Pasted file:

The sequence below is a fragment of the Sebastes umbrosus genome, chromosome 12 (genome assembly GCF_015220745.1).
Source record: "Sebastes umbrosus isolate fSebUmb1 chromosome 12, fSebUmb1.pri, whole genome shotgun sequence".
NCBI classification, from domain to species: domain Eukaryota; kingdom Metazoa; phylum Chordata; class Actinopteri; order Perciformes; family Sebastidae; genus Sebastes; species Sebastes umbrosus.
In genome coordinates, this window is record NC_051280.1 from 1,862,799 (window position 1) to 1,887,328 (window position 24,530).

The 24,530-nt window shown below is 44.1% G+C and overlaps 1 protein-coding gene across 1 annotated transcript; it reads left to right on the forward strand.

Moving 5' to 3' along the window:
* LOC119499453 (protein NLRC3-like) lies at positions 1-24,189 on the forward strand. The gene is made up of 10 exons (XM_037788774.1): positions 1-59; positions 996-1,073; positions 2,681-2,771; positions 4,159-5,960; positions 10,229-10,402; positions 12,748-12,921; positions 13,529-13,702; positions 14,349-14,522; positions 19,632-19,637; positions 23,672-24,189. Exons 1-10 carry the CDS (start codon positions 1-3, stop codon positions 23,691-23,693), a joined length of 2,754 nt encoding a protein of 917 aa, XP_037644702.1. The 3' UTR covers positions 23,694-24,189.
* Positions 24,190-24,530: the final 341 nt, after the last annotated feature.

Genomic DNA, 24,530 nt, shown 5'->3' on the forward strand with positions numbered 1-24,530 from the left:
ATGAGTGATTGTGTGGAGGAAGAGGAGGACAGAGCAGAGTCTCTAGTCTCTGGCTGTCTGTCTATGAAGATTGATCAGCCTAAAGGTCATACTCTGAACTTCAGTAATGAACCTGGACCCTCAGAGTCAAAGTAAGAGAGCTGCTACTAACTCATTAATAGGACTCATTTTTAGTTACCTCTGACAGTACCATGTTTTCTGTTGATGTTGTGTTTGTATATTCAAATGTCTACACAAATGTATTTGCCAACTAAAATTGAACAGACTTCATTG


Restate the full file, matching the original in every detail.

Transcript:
The sequence below is a fragment of the Sebastes umbrosus genome, chromosome 12 (genome assembly GCF_015220745.1).
Source record: "Sebastes umbrosus isolate fSebUmb1 chromosome 12, fSebUmb1.pri, whole genome shotgun sequence".
NCBI classification, from domain to species: domain Eukaryota; kingdom Metazoa; phylum Chordata; class Actinopteri; order Perciformes; family Sebastidae; genus Sebastes; species Sebastes umbrosus.
In genome coordinates, this window is record NC_051280.1 from 1,862,799 (window position 1) to 1,887,328 (window position 24,530).

The 24,530-nt window shown below is 44.1% G+C and overlaps 1 protein-coding gene across 1 annotated transcript; it reads left to right on the forward strand.

Moving 5' to 3' along the window:
* LOC119499453 (protein NLRC3-like) lies at positions 1-24,189 on the forward strand. The gene is made up of 10 exons (XM_037788774.1): positions 1-59; positions 996-1,073; positions 2,681-2,771; positions 4,159-5,960; positions 10,229-10,402; positions 12,748-12,921; positions 13,529-13,702; positions 14,349-14,522; positions 19,632-19,637; positions 23,672-24,189. Exons 1-10 carry the CDS (start codon positions 1-3, stop codon positions 23,691-23,693), a joined length of 2,754 nt encoding a protein of 917 aa, XP_037644702.1. The 3' UTR covers positions 23,694-24,189.
* Positions 24,190-24,530: the final 341 nt, after the last annotated feature.

Genomic DNA, 24,530 nt, shown 5'->3' on the forward strand with positions numbered 1-24,530 from the left:
ATGAGTGATTGTGTGGAGGAAGAGGAGGACAGAGCAGAGTCTCTAGTCTCTGGCTGTCTGTCTATGAAGATTGATCAGCCTAAAGGTCATACTCTGAACTTCAGTAATGAACCTGGACCCTCAGAGTCAAAGTAAGAGAGCTGCTACTAACTCATTAATAGGACTCATTTTTAGTTACCTCTGACAGTACCATGTTTTCTGTTGATGTTGTGTTTGTATATTCAAATGTCTACACAAATGTATTTGCCAACTAAAATTGAACAGACTTCATTG